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From jeesh <michaelwong8...@gmail.com>
Subject Re: [Math] Jacobian Matrix of f(x,y)
Date Mon, 04 Jul 2011 19:14:25 GMT
Thanks a lot Luc!  I'm an undergrad with some limited math background but no
programming experience (before this project) so your help has really been
invaluable.

Keep up the good work,
Michael



On Mon, Jul 4, 2011 at 2:45 PM, Luc Maisonobe [via Apache Commons] <
ml-node+3644310-2041674435-249529@n4.nabble.com> wrote:

> Hi Jeesh,
>
>
> Le 04/07/2011 19:47, jeesh a écrit :
> > Thanks!  I've got it to work!  One more quick question - how would I take
> the
> > function&  parameters that the algorithm just spat out and then find the
> > global max z value (and associated x,y coordinate) of the function?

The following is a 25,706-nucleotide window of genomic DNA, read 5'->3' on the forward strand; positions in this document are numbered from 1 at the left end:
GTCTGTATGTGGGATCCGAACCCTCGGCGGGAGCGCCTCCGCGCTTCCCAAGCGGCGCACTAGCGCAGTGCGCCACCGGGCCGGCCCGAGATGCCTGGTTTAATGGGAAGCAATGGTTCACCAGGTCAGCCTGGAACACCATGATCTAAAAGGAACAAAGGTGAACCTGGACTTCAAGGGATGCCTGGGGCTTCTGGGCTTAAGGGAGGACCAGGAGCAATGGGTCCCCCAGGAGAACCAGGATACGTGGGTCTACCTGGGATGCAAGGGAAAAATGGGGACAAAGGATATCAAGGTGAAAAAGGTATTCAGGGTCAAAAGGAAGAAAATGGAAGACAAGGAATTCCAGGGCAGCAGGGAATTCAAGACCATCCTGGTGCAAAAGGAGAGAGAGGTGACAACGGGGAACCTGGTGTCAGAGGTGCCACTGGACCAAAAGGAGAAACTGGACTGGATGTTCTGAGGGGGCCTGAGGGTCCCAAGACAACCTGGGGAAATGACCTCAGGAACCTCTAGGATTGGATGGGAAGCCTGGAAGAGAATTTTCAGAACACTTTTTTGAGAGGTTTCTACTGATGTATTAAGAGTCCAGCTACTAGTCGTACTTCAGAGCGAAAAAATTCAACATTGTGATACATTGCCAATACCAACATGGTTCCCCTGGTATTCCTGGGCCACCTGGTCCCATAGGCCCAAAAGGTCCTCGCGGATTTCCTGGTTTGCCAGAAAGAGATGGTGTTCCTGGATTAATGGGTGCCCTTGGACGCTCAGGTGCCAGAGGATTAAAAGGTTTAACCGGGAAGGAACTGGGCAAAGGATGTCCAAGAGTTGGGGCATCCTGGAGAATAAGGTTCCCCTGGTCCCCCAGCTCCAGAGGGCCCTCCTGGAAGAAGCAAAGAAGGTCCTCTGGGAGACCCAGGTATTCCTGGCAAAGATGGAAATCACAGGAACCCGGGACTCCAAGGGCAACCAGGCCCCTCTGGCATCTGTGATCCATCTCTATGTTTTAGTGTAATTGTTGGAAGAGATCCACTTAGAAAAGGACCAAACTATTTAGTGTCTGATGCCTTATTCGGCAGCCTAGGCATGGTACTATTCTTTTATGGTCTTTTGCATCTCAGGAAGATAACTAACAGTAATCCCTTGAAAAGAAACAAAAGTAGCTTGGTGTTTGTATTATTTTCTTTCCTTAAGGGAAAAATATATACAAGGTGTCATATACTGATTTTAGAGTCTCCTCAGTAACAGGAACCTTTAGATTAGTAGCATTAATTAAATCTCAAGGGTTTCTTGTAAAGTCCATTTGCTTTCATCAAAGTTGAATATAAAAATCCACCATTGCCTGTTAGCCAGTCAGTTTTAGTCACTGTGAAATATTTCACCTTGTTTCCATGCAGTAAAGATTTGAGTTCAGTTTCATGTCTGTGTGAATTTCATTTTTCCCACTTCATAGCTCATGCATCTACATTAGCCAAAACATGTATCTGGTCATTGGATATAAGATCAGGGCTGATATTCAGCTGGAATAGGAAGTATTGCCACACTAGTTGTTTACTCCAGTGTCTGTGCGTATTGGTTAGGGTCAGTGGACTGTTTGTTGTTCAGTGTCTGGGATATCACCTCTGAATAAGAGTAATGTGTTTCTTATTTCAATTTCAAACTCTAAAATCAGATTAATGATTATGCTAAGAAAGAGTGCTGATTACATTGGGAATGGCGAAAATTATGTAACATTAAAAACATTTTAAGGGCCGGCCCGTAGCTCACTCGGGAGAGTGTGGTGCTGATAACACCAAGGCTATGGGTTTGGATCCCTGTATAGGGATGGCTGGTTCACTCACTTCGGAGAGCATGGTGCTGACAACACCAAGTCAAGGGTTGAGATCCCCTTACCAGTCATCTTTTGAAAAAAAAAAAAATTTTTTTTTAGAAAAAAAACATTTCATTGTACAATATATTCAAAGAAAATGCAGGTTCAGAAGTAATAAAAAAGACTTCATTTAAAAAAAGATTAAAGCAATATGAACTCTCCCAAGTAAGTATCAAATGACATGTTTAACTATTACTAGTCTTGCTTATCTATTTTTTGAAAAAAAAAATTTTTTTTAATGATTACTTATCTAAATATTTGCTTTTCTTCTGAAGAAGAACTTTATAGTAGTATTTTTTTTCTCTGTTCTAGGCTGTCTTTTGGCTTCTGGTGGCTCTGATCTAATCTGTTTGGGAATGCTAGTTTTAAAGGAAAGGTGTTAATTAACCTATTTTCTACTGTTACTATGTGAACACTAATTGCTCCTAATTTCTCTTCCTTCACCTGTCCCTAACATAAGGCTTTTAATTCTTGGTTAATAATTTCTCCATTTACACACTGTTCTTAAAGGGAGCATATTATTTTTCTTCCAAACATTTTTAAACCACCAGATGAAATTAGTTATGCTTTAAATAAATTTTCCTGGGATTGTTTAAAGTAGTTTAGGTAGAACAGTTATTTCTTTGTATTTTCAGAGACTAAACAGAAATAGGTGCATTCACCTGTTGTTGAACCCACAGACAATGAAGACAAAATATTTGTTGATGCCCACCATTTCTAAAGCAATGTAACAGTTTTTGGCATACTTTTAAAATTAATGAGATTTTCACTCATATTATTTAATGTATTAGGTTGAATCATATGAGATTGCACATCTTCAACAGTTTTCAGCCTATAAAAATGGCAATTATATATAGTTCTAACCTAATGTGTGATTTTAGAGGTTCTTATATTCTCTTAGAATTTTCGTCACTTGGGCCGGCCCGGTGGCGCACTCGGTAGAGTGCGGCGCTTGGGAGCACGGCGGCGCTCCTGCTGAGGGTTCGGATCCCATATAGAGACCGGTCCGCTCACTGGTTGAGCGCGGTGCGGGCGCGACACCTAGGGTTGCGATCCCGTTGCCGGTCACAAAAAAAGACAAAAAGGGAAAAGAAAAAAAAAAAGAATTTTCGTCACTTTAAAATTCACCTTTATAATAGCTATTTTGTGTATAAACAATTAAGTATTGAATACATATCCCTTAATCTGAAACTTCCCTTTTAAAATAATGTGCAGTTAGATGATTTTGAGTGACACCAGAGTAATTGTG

>
> If I understand your needs, this is an additional, independent problem
> from the former one. In the former problem, you had some sampling points
> and wanted to have the parameters of your Gaussian.
>
> Now you have a perfectly defined Gaussian function, using the parameters
> you have estimated from the first problem, and you want to find the
> maximum of this function. Is this right ?
>
> If this is right, then you can simply compute analytically the maximum
> since Gaussian function is really simple. Lets say you defined your
> Gaussian function from parameters p0, p1, p2, p3, p4 as follows:
>
>   g(x, y) = p0 * exp(-(x-p1)^2/p2 - (y-p3)^2/p4)
>
> Then the maximum is at (xmax, ymax) = (p1, p3) and the corresponding
> zmax value is p0.
>
> If you had a much more difficult function for which solving analytically
> the extremum is not feasible, then you should use another optimization
> algorithm (like PowellOptimizer or CMAESOptimizer) that deal with
> multivariate real-valued functions.
>
> Luc
>
> >
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-- 
Michael Wong


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